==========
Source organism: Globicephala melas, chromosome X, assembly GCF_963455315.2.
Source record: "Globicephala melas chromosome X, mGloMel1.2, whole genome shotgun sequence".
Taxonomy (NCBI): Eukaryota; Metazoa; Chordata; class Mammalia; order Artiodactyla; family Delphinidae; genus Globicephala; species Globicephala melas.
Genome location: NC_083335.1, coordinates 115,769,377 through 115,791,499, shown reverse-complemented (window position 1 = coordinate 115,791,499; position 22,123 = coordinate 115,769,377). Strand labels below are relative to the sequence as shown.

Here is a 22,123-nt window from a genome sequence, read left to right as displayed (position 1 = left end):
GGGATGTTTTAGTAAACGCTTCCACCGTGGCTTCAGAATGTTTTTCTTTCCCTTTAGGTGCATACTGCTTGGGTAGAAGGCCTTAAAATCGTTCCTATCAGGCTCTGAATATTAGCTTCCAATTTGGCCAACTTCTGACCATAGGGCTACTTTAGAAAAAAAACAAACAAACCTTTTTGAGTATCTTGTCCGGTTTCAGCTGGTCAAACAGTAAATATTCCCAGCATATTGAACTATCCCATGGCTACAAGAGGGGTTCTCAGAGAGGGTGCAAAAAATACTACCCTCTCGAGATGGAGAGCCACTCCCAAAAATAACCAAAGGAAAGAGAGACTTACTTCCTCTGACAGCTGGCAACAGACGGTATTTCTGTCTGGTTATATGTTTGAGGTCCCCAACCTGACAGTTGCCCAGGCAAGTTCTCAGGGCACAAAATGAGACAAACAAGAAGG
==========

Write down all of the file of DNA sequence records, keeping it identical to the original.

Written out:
Source organism: Globicephala melas, chromosome X, assembly GCF_963455315.2.
Source record: "Globicephala melas chromosome X, mGloMel1.2, whole genome shotgun sequence".
Taxonomy (NCBI): Eukaryota; Metazoa; Chordata; class Mammalia; order Artiodactyla; family Delphinidae; genus Globicephala; species Globicephala melas.
Genome location: NC_083335.1, coordinates 115,769,377 through 115,791,499, shown reverse-complemented (window position 1 = coordinate 115,791,499; position 22,123 = coordinate 115,769,377). Strand labels below are relative to the sequence as shown.

Here is a 22,123-nt window from a genome sequence, read left to right as displayed (position 1 = left end):
GGGATGTTTTAGTAAACGCTTCCACCGTGGCTTCAGAATGTTTTTCTTTCCCTTTAGGTGCATACTGCTTGGGTAGAAGGCCTTAAAATCGTTCCTATCAGGCTCTGAATATTAGCTTCCAATTTGGCCAACTTCTGACCATAGGGCTACTTTAGAAAAAAAACAAACAAACCTTTTTGAGTATCTTGTCCGGTTTCAGCTGGTCAAACAGTAAATATTCCCAGCATATTGAACTATCCCATGGCTACAAGAGGGGTTCTCAGAGAGGGTGCAAAAAATACTACCCTCTCGAGATGGAGAGCCACTCCCAAAAATAACCAAAGGAAAGAGAGACTTACTTCCTCTGACAGCTGGCAACAGACGGTATTTCTGTCTGGTTATATGTTTGAGGTCCCCAACCTGACAGTTGCCCAGGCAAGTTCTCAGGGCACAAAATGAGACAAACAAGAAGG